I have a little secret to confess. A few weekends ago, while my husband and son were camping with the Boy Scouts, my 7 year-old and I watched Fred Astaire movies. Friday night, it was “Let’s Dance”, a 1950 musical extravaganza co-starring Betty Hutton. Saturday, it was “Easter Parade” co-starring Judy Garland.
My daughter watched transfixed, giggling in awe, as Astaire danced on pianos, tipped chairs with magical finesse, and twirled his dancing partners who tapped right along side him in shiny shoes and swirling skirts. “Just like me!” my daughter declared. Then both nights, she jumped up and, in almost perfect imitation, joined in the dance numbers.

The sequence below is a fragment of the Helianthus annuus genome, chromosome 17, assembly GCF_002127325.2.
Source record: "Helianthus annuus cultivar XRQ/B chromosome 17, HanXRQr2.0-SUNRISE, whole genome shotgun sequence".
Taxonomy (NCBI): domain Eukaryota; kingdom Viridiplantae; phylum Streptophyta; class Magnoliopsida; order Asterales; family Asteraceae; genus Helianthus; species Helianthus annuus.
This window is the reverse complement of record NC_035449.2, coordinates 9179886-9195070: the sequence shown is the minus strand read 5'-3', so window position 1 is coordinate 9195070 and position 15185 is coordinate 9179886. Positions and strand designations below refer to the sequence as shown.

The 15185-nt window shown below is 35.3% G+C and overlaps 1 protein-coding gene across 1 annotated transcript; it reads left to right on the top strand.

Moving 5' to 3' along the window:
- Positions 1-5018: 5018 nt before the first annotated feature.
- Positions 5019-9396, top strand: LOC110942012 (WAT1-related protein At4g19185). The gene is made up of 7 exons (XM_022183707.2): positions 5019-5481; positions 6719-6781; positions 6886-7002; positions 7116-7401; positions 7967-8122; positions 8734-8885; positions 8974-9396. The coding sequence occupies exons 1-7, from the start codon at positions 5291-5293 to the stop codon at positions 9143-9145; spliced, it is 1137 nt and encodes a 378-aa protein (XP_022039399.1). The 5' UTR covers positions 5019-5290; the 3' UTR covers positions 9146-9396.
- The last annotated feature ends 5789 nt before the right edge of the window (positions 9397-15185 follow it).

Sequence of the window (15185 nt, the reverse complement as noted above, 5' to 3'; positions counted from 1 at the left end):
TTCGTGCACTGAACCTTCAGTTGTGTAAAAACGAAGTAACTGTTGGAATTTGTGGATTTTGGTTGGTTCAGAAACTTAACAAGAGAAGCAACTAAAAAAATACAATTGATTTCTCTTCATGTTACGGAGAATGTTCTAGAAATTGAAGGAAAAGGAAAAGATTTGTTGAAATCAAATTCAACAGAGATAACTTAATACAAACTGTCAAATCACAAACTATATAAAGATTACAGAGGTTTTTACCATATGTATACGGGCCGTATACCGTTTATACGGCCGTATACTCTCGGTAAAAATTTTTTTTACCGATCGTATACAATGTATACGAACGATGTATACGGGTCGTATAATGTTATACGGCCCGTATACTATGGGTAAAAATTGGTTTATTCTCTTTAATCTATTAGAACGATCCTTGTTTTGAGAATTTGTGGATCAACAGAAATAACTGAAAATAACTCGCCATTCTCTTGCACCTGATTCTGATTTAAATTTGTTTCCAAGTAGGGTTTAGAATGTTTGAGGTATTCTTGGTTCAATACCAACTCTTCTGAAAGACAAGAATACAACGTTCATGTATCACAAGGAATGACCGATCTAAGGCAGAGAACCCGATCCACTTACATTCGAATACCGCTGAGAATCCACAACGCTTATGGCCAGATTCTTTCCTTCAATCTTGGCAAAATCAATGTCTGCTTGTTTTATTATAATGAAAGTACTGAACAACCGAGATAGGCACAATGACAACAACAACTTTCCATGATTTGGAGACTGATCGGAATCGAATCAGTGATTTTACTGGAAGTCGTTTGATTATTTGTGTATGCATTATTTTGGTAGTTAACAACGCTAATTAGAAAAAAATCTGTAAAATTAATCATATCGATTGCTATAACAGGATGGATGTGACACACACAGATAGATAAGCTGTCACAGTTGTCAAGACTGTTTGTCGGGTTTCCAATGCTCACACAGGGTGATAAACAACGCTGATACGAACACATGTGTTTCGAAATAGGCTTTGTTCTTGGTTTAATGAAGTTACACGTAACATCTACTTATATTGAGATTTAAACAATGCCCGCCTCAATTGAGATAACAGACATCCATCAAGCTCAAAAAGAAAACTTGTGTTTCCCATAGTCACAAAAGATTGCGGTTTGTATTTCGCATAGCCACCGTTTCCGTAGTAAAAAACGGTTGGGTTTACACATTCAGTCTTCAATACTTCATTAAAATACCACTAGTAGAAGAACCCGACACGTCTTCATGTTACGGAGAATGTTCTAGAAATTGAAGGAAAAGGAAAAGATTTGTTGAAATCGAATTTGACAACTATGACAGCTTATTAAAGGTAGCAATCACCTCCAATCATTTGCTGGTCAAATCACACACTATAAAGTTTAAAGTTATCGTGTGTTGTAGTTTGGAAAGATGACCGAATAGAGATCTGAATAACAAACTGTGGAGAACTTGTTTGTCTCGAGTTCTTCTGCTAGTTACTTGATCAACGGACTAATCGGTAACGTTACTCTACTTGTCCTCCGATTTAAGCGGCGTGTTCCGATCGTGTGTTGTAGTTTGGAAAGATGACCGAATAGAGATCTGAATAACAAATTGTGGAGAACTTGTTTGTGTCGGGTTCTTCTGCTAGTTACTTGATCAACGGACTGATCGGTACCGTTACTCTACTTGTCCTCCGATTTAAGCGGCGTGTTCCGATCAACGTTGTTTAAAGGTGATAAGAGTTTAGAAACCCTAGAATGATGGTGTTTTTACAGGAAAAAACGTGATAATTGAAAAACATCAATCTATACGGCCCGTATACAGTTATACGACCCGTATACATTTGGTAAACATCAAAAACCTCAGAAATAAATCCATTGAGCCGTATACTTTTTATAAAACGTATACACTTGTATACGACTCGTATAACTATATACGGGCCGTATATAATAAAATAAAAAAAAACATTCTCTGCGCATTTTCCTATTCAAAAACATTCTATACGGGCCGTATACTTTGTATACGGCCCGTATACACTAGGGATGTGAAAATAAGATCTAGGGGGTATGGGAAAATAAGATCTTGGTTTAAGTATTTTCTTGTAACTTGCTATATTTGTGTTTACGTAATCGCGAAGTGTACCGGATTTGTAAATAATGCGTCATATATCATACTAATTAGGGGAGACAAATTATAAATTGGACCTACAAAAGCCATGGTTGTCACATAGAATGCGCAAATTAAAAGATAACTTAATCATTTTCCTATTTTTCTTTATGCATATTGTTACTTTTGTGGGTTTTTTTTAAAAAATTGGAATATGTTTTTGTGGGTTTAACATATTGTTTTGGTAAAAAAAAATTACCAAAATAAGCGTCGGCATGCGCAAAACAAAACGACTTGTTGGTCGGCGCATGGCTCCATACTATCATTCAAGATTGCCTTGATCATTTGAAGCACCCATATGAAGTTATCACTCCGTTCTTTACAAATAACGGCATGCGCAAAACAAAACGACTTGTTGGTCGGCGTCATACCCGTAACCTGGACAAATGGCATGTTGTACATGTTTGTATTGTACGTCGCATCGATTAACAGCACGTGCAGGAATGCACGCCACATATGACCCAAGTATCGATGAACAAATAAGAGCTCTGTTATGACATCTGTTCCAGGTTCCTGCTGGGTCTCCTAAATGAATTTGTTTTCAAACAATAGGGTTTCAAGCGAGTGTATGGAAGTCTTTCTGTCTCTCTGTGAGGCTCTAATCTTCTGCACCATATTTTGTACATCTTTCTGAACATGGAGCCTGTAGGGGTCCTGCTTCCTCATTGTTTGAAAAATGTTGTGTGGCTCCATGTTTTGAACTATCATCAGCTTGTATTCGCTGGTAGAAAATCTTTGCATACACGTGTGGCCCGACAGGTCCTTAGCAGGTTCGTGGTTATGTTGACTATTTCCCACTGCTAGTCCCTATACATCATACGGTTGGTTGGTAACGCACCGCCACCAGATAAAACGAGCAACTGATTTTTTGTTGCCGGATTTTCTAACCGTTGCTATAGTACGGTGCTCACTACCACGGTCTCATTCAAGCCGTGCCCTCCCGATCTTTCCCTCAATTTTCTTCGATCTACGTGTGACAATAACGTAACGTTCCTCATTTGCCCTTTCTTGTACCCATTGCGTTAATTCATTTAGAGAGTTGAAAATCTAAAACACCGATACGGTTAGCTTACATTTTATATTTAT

As writers, we, too, should indulge in our own versions of the Fred Astaire movie marathon. For me, that means reading, reading, reading! Each week I lug home a bag full of picture books from the library. Some are classics I knew and loved as a child. Others are new books by contemporary authors. I read them to myself, to the kids, to the dog and as I do I analyze what makes them work or not. I examine each tap and twirl and leap of their story lines to figure out how they’re put together. I keep a little notebook beside me, to jot down what works and why. Then, tapping my fingers to the keyboard, I join in the tapping and twirling as I play with words and plot in my own stories, applying what I’ve learned from the experts. I treasure this special reading/writing time. How about you? What’s your writerly version of the Fred Astaire movie marathon?